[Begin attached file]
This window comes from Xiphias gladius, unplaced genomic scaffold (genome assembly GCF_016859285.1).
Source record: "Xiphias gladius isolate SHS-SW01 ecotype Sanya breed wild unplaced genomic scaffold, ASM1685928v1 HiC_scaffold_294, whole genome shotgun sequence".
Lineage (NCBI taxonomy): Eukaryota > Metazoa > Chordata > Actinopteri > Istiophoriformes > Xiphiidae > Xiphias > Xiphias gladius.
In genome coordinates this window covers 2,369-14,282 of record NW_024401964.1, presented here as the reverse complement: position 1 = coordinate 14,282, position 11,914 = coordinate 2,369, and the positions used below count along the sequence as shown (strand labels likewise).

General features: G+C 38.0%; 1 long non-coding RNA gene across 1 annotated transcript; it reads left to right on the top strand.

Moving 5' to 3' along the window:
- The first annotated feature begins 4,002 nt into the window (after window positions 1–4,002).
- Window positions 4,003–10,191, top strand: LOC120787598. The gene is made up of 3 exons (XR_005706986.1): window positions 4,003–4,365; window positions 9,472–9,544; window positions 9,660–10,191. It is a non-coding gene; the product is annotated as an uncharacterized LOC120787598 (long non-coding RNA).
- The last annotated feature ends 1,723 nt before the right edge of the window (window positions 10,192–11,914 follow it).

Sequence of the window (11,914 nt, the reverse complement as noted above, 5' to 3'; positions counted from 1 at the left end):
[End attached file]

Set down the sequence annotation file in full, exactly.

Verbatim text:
This window comes from Xiphias gladius, unplaced genomic scaffold (genome assembly GCF_016859285.1).
Source record: "Xiphias gladius isolate SHS-SW01 ecotype Sanya breed wild unplaced genomic scaffold, ASM1685928v1 HiC_scaffold_294, whole genome shotgun sequence".
Lineage (NCBI taxonomy): Eukaryota > Metazoa > Chordata > Actinopteri > Istiophoriformes > Xiphiidae > Xiphias > Xiphias gladius.
In genome coordinates this window covers 2,369-14,282 of record NW_024401964.1, presented here as the reverse complement: position 1 = coordinate 14,282, position 11,914 = coordinate 2,369, and the positions used below count along the sequence as shown (strand labels likewise).

General features: G+C 38.0%; 1 long non-coding RNA gene across 1 annotated transcript; it reads left to right on the top strand.

Moving 5' to 3' along the window:
- The first annotated feature begins 4,002 nt into the window (after window positions 1–4,002).
- Window positions 4,003–10,191, top strand: LOC120787598. The gene is made up of 3 exons (XR_005706986.1): window positions 4,003–4,365; window positions 9,472–9,544; window positions 9,660–10,191. It is a non-coding gene; the product is annotated as an uncharacterized LOC120787598 (long non-coding RNA).
- The last annotated feature ends 1,723 nt before the right edge of the window (window positions 10,192–11,914 follow it).

Sequence of the window (11,914 nt, the reverse complement as noted above, 5' to 3'; positions counted from 1 at the left end):